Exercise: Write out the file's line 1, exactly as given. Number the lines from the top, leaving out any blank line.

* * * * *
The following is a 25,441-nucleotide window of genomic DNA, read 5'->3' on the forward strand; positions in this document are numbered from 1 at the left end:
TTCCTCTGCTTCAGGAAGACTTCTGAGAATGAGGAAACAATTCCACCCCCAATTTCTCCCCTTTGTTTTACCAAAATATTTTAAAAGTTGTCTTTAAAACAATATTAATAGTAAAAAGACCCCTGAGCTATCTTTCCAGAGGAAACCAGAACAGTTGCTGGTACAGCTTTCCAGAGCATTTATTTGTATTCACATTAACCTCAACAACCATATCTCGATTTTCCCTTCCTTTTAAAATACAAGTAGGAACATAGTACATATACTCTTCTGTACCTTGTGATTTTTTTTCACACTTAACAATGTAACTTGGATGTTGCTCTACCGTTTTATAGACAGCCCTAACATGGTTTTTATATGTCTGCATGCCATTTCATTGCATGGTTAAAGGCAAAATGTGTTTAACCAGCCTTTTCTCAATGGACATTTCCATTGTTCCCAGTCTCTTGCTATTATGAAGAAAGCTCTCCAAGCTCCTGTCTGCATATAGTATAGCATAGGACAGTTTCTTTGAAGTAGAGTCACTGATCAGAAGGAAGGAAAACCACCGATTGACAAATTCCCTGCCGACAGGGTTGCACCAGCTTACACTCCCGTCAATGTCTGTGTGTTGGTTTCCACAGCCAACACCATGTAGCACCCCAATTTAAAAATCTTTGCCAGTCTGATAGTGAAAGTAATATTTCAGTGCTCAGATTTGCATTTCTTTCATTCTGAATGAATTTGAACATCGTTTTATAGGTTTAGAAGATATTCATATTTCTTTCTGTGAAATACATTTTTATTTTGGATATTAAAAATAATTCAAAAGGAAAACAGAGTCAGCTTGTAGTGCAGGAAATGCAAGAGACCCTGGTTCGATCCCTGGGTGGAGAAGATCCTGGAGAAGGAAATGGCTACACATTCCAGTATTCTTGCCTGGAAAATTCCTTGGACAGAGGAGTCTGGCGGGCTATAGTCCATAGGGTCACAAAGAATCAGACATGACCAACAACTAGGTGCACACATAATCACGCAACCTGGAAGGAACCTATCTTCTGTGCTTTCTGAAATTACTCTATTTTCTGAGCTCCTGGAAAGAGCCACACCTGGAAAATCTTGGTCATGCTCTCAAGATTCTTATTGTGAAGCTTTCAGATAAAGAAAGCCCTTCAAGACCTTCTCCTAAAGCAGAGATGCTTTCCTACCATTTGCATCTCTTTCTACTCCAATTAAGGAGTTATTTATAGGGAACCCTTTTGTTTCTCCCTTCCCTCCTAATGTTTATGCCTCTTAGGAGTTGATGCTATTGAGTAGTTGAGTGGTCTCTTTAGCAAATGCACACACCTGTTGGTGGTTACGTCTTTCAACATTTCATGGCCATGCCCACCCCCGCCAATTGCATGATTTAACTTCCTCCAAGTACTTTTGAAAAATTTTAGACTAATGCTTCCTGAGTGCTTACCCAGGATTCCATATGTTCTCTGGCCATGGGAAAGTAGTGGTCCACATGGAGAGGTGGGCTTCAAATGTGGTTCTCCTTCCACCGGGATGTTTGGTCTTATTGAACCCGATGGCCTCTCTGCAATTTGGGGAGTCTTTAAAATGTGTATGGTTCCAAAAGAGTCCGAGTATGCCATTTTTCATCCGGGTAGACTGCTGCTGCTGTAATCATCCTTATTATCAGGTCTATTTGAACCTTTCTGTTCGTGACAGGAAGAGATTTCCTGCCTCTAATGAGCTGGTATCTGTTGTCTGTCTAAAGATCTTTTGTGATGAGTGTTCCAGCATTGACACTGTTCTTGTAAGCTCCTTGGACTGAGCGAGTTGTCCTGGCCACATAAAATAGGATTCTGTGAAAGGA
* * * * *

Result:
The following is a 25,441-nucleotide window of genomic DNA, read 5'->3' on the forward strand; positions in this document are numbered from 1 at the left end: